On 13 July 2018 at 10:24 am dcwhyte said:
I fail to see how a VIO Nominated Representative can possibly deliver ANY degree of "neutrality"when he/she is retained by their product provider employer to meet KPIs which represent the interests of the VIO.

Neutrality is variously described as impartiality, lack of bias, lack of prejudice, objectivity, open-mindedness, disinterestedness, even-handedness, fairness, fair-mindedness, detachment.

A Nom Rep retained by a VIO cannot possibly display the remotest semblance of any of these definitions.

It's now time surely to recognise and acknowledge that VIOs are Sales Organisations and do not operate in the Advice space.

I don't advocate their prohibition or dis-integration but placing them in the same overarching category as Financial Advisers which FSLAB does at present, puts the consumer at a disadvantage in seeking to make an informed judgement.

Adviser earnings are regarded as a key element in providing the consumer with information to make an informed judgement - the status, drivers, and functions of the VIOs should also be made clear to consumers.

By having the Nom Reps of a VIO subject to the new Code of Conduct, they are being granted de facto status of an Adviser.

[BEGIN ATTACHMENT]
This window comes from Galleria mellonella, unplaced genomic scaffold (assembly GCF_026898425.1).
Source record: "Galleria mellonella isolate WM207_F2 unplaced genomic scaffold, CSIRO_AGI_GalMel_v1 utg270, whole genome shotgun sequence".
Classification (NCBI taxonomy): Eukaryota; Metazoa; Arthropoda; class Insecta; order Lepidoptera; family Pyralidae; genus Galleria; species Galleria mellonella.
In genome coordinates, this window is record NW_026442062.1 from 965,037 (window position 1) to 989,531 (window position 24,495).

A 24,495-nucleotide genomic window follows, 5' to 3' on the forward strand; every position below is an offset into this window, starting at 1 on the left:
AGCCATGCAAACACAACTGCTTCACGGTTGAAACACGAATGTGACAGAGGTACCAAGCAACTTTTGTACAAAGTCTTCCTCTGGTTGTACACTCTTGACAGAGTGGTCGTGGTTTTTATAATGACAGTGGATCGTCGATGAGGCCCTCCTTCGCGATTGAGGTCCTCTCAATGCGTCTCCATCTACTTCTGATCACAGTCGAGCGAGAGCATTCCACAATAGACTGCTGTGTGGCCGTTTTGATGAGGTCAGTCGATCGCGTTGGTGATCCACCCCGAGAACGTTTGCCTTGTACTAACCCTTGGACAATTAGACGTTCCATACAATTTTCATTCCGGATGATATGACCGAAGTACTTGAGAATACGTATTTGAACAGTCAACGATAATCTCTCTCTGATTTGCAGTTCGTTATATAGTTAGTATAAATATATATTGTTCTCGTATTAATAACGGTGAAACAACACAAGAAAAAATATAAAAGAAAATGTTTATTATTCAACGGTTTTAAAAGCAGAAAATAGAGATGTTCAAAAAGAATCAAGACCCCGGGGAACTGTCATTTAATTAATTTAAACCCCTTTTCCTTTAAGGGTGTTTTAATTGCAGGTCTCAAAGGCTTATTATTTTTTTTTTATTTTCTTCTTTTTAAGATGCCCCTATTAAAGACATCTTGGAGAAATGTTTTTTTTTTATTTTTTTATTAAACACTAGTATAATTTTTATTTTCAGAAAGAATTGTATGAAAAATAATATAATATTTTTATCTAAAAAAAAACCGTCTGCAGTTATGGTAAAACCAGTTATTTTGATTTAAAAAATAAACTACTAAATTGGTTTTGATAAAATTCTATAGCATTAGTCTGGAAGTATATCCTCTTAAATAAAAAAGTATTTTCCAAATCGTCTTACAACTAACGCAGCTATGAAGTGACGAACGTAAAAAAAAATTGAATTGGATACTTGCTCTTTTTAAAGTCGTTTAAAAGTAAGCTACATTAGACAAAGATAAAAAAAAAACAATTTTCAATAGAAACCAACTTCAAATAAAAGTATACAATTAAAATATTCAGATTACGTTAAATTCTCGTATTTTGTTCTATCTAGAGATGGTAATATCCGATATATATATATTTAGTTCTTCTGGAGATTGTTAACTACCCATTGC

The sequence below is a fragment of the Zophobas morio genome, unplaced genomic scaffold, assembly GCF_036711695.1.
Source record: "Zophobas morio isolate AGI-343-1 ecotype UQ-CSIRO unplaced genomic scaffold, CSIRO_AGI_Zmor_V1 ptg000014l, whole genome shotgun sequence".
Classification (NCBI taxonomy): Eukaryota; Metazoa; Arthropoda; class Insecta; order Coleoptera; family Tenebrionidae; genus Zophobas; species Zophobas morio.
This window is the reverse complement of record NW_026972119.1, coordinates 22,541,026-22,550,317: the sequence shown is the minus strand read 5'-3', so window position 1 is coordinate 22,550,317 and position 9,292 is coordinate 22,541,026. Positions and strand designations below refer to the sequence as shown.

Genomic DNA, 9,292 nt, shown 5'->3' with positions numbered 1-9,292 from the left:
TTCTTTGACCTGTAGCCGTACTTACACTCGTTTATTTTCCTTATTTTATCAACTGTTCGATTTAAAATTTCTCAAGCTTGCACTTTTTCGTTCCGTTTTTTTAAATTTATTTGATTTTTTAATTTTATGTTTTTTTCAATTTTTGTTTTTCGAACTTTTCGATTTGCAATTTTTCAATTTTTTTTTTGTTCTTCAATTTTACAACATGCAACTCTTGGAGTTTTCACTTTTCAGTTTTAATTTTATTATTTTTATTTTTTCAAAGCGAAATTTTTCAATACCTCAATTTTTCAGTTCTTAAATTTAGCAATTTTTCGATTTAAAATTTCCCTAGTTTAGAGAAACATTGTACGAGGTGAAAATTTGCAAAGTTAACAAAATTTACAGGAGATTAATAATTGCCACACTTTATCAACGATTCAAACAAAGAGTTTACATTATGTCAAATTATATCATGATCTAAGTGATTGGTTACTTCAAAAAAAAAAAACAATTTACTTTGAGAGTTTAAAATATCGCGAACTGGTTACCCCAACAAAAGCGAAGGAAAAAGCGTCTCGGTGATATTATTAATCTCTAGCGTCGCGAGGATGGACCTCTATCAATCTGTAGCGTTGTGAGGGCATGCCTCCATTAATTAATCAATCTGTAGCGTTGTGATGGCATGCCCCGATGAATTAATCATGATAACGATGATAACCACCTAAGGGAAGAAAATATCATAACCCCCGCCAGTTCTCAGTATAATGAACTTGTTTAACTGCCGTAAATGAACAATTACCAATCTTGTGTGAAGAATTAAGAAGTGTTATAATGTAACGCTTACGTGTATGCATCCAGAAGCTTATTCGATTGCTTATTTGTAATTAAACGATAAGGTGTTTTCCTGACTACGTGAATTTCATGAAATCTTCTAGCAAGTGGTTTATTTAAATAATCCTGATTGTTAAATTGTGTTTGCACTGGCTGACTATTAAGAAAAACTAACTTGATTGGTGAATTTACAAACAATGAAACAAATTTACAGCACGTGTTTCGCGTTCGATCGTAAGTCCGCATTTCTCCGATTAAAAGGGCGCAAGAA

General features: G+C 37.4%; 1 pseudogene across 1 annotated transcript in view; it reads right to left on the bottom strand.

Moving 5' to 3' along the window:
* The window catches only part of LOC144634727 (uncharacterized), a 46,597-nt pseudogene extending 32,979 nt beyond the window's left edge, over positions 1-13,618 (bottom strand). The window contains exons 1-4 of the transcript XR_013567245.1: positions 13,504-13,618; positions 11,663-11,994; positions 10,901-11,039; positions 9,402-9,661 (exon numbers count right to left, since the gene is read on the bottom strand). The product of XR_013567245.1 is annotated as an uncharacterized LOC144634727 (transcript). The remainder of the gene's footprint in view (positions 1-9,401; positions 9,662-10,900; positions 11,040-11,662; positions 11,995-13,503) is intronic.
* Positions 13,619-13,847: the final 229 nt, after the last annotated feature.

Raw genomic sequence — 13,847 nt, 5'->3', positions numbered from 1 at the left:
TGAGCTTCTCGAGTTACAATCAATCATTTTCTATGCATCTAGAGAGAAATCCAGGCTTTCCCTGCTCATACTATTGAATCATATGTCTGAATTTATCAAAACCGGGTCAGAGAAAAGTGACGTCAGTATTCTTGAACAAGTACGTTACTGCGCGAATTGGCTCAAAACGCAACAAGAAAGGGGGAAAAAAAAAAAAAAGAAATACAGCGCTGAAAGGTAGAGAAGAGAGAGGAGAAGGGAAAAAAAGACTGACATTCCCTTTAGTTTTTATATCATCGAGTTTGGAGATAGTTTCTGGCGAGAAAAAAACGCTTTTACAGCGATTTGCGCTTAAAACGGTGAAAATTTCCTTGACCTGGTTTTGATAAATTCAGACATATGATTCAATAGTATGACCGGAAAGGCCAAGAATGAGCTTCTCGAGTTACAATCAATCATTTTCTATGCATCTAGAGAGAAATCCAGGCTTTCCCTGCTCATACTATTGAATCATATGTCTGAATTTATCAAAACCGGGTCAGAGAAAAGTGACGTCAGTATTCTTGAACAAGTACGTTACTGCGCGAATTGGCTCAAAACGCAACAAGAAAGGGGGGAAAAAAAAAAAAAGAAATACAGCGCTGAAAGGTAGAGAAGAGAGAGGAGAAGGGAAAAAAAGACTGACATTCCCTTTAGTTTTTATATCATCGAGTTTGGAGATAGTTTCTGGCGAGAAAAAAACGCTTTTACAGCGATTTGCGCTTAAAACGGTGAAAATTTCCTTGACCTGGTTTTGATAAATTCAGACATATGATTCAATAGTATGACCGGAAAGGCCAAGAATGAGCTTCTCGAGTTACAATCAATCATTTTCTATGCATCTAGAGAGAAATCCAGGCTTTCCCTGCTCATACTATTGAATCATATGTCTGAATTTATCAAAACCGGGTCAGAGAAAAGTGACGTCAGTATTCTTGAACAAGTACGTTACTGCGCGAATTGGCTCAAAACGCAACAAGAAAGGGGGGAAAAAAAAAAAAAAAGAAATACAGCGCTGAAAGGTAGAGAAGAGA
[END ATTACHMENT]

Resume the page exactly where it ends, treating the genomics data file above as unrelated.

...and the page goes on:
By all means include VIOs in FSLAB but a separate section needs to be developed and devoted to the VIO in order to protect consumer interests effectively.
On 13 July 2018 at 11:43 am Murray Weatherston said:
It would be good to see the full report of the consumer research - methodology, who was surveyed, full analysis etc. I hope it is more than a couple of 8 person focus groups that has happened in the past in this review.
One reported result seems very odd to me, and flies in the face of my experience - "Clients said they expected advisers to look at their whole financial lives". I don't reckon that's what consumers do in practice - they most often want a current topical issue dealt with (not the whole 9 yards) much in the same way as we visit our medical GPs.
I reckon in their dogged adherence to their view that are regulating a service, and their fixation on consumer orientation being a key element, CWG is trying to merge in the one place what in other professions and industries cover in two -
(1) the providers' Code of Conduct and Professional Standards (whatever it is called); and
(2) the consumers' Code of Rights.
I don't think CWG have a dog's show of pulling that off - but maybe someone can point to some other disciplines where that approach has been successful.
On 13 July 2018 at 5:33 pm Pragmatic said:
I also found this article to be confusing, and agree with the various responses above.

I struggle to understand how any adviser who is employed by a manufacturer offering any form of neutrality that doesn't reward their master. Common sense confirms that statement to be an oxymoron.

It would also be interesting to learn from those advisers at the coalface, what proportion of their clients want to spill their guts about all of their financial "lives". I'd suspect the "real" response is closer to zero - although in full disclosure: I'm not an AFA and wouldn't know.